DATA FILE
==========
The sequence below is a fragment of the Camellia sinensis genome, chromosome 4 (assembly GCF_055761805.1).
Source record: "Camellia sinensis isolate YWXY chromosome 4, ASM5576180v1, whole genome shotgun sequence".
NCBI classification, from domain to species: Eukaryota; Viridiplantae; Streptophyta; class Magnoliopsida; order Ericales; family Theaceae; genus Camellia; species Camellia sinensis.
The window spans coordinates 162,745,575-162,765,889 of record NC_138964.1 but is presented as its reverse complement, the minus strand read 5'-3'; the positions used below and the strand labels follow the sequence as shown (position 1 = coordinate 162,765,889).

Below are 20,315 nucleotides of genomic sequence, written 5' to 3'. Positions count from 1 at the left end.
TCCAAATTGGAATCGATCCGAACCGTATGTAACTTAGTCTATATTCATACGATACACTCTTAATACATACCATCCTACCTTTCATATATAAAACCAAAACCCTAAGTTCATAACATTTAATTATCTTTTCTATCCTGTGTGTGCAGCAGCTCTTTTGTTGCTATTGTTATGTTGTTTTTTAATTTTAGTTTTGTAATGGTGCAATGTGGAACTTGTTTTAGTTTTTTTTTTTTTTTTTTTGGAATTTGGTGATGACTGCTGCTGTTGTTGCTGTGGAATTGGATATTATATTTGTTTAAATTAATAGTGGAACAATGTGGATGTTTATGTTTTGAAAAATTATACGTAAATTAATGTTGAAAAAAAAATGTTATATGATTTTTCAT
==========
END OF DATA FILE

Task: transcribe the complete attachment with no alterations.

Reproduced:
The sequence below is a fragment of the Camellia sinensis genome, chromosome 4 (assembly GCF_055761805.1).
Source record: "Camellia sinensis isolate YWXY chromosome 4, ASM5576180v1, whole genome shotgun sequence".
NCBI classification, from domain to species: Eukaryota; Viridiplantae; Streptophyta; class Magnoliopsida; order Ericales; family Theaceae; genus Camellia; species Camellia sinensis.
The window spans coordinates 162,745,575-162,765,889 of record NC_138964.1 but is presented as its reverse complement, the minus strand read 5'-3'; the positions used below and the strand labels follow the sequence as shown (position 1 = coordinate 162,765,889).

Below are 20,315 nucleotides of genomic sequence, written 5' to 3'. Positions count from 1 at the left end.
TCCAAATTGGAATCGATCCGAACCGTATGTAACTTAGTCTATATTCATACGATACACTCTTAATACATACCATCCTACCTTTCATATATAAAACCAAAACCCTAAGTTCATAACATTTAATTATCTTTTCTATCCTGTGTGTGCAGCAGCTCTTTTGTTGCTATTGTTATGTTGTTTTTTAATTTTAGTTTTGTAATGGTGCAATGTGGAACTTGTTTTAGTTTTTTTTTTTTTTTTTTTGGAATTTGGTGATGACTGCTGCTGTTGTTGCTGTGGAATTGGATATTATATTTGTTTAAATTAATAGTGGAACAATGTGGATGTTTATGTTTTGAAAAATTATACGTAAATTAATGTTGAAAAAAAAATGTTATATGATTTTTCAT